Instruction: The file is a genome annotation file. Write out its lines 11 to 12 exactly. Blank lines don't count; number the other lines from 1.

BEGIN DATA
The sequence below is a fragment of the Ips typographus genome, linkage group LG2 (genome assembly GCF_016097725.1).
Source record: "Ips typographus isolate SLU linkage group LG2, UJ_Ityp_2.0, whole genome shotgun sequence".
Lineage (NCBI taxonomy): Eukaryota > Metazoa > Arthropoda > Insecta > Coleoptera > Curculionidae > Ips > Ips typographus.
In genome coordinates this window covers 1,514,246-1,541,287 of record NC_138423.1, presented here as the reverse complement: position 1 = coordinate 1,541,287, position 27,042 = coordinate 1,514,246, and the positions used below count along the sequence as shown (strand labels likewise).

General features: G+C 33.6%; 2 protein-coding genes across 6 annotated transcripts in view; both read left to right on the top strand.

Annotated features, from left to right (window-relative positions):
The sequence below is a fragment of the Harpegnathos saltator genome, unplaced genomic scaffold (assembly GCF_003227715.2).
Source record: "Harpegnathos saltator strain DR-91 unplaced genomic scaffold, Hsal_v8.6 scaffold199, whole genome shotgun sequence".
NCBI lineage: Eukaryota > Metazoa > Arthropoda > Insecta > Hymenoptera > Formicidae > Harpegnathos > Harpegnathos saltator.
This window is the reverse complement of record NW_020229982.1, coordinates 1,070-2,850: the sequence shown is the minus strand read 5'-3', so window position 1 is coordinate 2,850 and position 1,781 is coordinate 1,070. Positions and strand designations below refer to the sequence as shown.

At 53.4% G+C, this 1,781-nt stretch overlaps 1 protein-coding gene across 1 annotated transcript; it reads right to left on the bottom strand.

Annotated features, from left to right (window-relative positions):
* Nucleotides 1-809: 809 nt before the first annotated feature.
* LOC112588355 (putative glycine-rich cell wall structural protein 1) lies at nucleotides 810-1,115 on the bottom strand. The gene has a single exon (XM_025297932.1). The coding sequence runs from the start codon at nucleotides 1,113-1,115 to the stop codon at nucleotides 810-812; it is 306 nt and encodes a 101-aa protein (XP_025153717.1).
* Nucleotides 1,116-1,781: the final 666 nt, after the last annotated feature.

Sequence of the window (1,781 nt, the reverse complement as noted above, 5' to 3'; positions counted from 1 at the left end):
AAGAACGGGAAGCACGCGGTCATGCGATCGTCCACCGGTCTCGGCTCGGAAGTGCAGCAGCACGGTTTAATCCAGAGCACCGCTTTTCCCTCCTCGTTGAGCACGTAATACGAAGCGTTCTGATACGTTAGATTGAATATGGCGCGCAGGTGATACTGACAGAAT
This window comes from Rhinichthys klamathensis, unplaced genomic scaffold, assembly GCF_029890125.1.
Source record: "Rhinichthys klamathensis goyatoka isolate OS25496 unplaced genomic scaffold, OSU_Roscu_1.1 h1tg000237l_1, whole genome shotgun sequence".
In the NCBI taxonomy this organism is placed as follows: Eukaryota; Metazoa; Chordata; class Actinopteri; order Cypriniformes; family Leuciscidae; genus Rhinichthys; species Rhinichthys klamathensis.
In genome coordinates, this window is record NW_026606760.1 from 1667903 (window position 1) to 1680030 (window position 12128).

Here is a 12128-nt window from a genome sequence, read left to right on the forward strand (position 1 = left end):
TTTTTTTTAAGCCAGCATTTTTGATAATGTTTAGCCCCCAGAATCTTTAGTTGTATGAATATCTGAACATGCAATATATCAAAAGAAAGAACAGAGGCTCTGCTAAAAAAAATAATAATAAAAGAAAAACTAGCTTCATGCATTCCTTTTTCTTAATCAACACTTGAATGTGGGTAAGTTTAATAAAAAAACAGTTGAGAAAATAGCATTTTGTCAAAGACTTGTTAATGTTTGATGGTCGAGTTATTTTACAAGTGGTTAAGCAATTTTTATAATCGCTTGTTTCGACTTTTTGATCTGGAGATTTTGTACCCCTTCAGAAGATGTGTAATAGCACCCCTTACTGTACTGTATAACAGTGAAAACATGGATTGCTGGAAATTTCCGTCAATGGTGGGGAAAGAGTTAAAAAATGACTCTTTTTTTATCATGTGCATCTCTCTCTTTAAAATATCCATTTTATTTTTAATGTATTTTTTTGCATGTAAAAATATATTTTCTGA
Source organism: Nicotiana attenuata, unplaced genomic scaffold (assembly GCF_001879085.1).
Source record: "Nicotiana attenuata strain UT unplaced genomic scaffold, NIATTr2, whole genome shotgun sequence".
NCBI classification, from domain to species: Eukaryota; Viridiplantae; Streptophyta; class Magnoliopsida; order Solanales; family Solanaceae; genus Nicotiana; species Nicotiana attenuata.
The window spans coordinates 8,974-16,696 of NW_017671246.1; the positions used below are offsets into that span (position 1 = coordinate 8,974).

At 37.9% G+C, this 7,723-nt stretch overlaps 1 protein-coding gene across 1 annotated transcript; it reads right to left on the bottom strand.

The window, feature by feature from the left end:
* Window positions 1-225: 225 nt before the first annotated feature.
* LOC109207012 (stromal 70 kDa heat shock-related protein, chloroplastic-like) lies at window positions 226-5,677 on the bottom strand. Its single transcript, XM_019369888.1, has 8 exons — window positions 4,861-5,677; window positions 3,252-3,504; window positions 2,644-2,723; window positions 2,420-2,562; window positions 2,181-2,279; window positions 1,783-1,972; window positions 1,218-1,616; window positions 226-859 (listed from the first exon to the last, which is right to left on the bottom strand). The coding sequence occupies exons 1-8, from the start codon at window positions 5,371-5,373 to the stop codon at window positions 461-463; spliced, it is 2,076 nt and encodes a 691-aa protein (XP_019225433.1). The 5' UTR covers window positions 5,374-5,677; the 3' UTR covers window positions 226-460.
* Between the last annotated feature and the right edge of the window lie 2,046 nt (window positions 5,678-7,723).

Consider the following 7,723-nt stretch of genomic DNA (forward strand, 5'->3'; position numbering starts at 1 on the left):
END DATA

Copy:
At 53.4% G+C, this 1,781-nt stretch overlaps 1 protein-coding gene across 1 annotated transcript; it reads right to left on the bottom strand.

Annotated features, from left to right (window-relative positions):